Zach Galifianakis, Kristen Wiig ‘combine humour and comedy’ in Masterminds
There’s plenty of forehead-slapping confusion in the moronic high jinks of the Jared Hess-directed comedy based on a real-life robbery that turned horribly wrong
You don’t have to be a genius, or even smart, to glean life lessons from the dumb criminals of Masterminds. Zach Galifianakis and Kristen Wiig, who star in the movie, learned a lot from portraying the dim duo who in 1997 helped pull off one of the largest cash robberies in US history before getting busted.
“Check for security cameras,” Wiig says sagely, sitting next to Galifianakis in a suite at the London West Hollywood. “Or just don’t do bad things.”
“The lesson is don’t rob a bank,” says Galifianakis, pausing. “Or is it rob a bank and Hollywood will make a movie about you? It’s all confusing.”
There’s plenty of forehead-slapping confusion in the moronic high jinks of the Jared Hess-directed comedy. Embellished for laughs from a true story, the movie follows David Ghantt (Galifianakis), a trusted supervisor for Loomis, Fargo & Co. in Charlotte, North Carolina, who is lured into a hare-brained scheme to rob the cash-filled vault by a former employee he had a crush on, Kelly Campbell (Wiig), and her “mastermind” friend and small-time criminal Steve Chambers (Owen Wilson).
Ghantt succeeded in hauling out more than US$17 million, but overlooked the bank’s video footage – just the beginning of the poorly laid plan’s unravelling, which included Chambers living large on stolen money and sending a hit man to Mexico to knock off Ghantt.
“There are a lot of dumb criminals out there, but I’d say [these guys] are pretty low,” says Wiig.
North Carolina-born Galifianakis, 46, had no problem stepping into the accent and even had friends in common with the real-life Chambers, who visited the set. Galifianakis provided the real ’do, having bangs cut from his mop of “14th-century prince hair” just before shooting. No, that’s not a wig.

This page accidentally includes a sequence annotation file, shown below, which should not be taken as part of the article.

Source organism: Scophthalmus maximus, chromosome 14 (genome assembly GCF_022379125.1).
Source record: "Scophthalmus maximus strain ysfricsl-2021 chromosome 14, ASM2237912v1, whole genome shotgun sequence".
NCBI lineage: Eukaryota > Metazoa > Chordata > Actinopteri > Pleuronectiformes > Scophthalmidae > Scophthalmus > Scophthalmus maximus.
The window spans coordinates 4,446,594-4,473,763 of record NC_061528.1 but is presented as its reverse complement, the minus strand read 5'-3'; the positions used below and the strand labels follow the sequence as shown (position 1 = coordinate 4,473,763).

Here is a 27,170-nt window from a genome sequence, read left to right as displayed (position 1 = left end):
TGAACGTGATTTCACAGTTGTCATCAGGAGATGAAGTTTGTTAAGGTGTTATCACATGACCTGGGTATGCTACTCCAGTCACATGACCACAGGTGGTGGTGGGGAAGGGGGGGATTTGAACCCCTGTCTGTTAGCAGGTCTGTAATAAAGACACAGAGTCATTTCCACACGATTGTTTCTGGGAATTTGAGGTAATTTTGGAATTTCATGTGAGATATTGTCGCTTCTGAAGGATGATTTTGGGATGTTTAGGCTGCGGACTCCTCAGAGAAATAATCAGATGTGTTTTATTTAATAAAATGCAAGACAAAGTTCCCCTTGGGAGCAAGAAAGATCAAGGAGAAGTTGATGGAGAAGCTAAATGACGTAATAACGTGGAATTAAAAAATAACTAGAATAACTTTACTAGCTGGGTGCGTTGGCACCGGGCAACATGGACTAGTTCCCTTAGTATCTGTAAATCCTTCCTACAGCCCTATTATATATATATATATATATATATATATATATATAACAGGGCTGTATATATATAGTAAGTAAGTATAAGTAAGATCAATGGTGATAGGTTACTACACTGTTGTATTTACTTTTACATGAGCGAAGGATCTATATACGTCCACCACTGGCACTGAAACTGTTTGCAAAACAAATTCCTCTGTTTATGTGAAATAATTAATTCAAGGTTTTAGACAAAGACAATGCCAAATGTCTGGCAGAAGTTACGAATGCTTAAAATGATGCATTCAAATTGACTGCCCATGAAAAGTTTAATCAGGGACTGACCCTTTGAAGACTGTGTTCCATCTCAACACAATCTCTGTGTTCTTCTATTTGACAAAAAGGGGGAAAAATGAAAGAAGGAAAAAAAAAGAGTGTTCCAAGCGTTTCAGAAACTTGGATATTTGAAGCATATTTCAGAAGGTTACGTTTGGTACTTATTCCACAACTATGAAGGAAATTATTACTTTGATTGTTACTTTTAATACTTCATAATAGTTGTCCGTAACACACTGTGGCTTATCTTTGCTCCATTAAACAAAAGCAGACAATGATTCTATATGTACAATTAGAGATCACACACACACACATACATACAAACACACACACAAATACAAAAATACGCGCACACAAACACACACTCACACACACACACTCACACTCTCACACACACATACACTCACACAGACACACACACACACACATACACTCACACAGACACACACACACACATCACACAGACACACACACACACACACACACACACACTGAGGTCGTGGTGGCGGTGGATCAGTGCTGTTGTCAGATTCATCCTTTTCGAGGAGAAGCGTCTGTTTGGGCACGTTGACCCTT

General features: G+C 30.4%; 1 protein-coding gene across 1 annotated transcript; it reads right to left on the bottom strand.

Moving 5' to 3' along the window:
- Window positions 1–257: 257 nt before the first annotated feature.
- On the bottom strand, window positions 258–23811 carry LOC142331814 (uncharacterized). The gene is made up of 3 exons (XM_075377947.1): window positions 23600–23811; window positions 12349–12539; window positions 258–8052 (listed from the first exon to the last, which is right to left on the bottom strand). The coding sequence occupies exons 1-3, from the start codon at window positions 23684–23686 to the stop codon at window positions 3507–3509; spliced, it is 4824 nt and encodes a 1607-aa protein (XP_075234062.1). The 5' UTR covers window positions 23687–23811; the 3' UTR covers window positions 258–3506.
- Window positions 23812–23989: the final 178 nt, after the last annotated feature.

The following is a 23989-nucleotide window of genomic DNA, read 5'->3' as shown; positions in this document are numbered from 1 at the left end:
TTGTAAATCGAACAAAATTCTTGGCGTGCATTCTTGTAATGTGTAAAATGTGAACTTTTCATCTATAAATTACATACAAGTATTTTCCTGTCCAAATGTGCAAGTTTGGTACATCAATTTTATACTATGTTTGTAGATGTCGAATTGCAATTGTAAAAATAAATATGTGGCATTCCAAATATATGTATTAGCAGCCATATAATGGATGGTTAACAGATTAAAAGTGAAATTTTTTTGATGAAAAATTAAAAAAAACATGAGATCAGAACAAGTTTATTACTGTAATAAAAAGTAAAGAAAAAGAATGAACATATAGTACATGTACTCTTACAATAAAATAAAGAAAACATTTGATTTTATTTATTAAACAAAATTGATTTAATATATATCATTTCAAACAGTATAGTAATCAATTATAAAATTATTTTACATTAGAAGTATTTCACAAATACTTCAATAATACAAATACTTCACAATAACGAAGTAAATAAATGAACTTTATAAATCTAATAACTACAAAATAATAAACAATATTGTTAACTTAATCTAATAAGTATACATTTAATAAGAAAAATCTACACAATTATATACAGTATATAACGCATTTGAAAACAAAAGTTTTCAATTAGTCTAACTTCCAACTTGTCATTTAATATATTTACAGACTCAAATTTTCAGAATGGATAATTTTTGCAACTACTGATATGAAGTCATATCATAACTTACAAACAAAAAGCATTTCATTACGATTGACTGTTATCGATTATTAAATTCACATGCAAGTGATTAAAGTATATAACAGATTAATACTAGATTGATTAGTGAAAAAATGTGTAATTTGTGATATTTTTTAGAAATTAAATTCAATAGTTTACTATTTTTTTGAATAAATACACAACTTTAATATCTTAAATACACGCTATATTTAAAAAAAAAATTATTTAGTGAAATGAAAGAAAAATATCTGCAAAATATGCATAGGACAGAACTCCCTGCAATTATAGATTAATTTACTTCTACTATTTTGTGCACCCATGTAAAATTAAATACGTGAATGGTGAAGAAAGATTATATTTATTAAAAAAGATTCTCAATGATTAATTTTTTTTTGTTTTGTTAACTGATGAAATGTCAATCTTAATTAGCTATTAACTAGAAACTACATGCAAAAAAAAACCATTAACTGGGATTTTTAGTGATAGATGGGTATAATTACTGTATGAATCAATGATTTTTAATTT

“My wife is used to me coming home with terrible looks. She was just pretty depressed about it,” Galifianakis says. “But it’s practical for a good shampoo, the bangs keep soap out of your eyes.”
Wiig rocked the big-wig-with-bangs as low-rent femme fatale Campbell, pulling out era-appropriate high-waisted jeans. Masterminds turned out to be a preview of sorts for Ghostbusters , with Leslie Jones playing an FBI agent and Kate McKinnon playing Ghantt’s odd fiancee. (Masterminds was shot before Ghostbusters was cast, but the movie’s release was delayed a year when distributor Relativity Media went bankrupt.)
Love rivals onscreen, Wiig and McKinnon tangled in a wild department store dressing-room brawl. “There were body slams, and she was throwing mannequin arms at me, just hurling them,” Wiig says.
Ghantt, who was sentenced to seven years in prison, was a constant and genial presence on the North Carolina set. An official film adviser, he was thrilled to be the subject of a Hollywood movie, even one poking fun at him.
“David said to me that this movie is a combination of humour and comedy,” says Galifianakis, as he and Wiig buckle over in laughter. “He made me laugh so hard. I said that we should use that on the poster.
“I don’t think there’s any substitute for those many years [of freedom] being taken away,” Galifianakis adds. “But from David’s point of view, this is a happy ending.”